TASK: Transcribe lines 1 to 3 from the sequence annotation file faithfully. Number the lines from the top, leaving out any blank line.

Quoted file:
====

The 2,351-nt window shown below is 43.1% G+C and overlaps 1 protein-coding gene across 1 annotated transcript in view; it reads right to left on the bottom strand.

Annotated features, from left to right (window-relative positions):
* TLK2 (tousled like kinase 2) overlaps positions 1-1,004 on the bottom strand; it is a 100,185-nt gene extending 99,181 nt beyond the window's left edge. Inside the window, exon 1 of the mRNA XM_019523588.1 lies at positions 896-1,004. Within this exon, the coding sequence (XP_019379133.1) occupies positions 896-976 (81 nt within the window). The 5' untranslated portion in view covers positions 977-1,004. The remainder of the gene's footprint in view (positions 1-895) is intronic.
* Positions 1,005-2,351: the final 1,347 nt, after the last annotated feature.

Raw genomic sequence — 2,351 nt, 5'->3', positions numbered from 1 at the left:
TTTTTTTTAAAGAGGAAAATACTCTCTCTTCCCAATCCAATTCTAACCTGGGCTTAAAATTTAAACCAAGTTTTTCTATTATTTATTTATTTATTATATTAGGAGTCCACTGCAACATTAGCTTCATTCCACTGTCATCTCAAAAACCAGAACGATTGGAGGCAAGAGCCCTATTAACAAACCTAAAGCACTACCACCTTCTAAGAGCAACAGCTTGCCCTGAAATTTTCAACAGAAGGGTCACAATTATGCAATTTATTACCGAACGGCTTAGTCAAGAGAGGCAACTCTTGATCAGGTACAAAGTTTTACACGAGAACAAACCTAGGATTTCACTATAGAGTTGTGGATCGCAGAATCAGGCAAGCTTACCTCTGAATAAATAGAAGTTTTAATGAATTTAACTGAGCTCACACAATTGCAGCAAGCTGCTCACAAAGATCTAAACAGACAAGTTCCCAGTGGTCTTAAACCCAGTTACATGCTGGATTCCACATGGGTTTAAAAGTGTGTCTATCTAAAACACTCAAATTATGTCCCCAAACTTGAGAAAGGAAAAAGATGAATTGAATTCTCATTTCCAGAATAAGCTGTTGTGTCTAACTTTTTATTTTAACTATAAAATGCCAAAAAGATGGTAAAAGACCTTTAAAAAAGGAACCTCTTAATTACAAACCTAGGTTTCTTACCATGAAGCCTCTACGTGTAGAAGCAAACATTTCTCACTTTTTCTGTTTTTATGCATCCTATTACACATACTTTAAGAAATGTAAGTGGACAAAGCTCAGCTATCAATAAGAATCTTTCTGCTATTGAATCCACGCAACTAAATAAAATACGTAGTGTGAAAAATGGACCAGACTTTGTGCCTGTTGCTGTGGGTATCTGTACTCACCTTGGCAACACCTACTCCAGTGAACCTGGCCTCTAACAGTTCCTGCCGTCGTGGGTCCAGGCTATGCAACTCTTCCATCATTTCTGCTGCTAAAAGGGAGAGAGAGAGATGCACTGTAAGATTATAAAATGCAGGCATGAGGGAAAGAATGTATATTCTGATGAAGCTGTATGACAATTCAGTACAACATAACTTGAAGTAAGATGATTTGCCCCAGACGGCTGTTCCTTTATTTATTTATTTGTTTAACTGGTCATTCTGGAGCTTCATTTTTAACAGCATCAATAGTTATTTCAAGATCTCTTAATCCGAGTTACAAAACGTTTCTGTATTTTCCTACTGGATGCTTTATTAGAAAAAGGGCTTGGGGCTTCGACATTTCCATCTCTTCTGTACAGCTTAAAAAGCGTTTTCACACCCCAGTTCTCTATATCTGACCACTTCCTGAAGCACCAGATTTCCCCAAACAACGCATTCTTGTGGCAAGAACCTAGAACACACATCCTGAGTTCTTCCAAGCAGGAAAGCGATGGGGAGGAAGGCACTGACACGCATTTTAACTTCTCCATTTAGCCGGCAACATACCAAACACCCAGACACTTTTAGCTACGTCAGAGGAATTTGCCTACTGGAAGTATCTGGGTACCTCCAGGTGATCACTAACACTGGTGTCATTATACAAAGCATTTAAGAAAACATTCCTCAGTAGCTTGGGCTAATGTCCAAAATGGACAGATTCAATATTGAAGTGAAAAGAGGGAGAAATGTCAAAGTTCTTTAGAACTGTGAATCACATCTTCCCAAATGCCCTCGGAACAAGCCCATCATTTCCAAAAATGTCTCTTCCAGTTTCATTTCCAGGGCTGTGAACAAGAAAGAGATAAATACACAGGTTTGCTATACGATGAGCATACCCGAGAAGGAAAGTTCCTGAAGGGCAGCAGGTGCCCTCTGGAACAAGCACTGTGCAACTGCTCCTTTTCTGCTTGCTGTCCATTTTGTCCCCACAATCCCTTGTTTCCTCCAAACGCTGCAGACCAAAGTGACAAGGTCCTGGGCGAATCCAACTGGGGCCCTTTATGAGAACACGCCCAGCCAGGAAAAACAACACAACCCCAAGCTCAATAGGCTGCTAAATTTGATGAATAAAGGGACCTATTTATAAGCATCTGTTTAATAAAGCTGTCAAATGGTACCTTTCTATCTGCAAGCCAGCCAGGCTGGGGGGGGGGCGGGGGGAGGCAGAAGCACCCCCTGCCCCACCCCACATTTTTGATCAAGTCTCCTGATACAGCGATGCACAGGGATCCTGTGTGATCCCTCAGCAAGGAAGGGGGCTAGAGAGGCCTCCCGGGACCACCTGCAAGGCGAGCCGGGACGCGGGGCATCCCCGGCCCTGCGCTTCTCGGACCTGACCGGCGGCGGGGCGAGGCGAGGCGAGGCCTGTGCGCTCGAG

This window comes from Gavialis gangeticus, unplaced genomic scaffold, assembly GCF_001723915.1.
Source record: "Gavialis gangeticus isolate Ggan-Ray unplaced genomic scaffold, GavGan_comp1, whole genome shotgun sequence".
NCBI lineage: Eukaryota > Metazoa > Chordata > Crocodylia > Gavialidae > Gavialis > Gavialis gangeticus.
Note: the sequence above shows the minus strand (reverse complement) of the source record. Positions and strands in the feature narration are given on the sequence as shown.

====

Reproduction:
The 2,351-nt window shown below is 43.1% G+C and overlaps 1 protein-coding gene across 1 annotated transcript in view; it reads right to left on the bottom strand.

Annotated features, from left to right (window-relative positions):
* TLK2 (tousled like kinase 2) overlaps positions 1-1,004 on the bottom strand; it is a 100,185-nt gene extending 99,181 nt beyond the window's left edge. Inside the window, exon 1 of the mRNA XM_019523588.1 lies at positions 896-1,004. Within this exon, the coding sequence (XP_019379133.1) occupies positions 896-976 (81 nt within the window). The 5' untranslated portion in view covers positions 977-1,004. The remainder of the gene's footprint in view (positions 1-895) is intronic.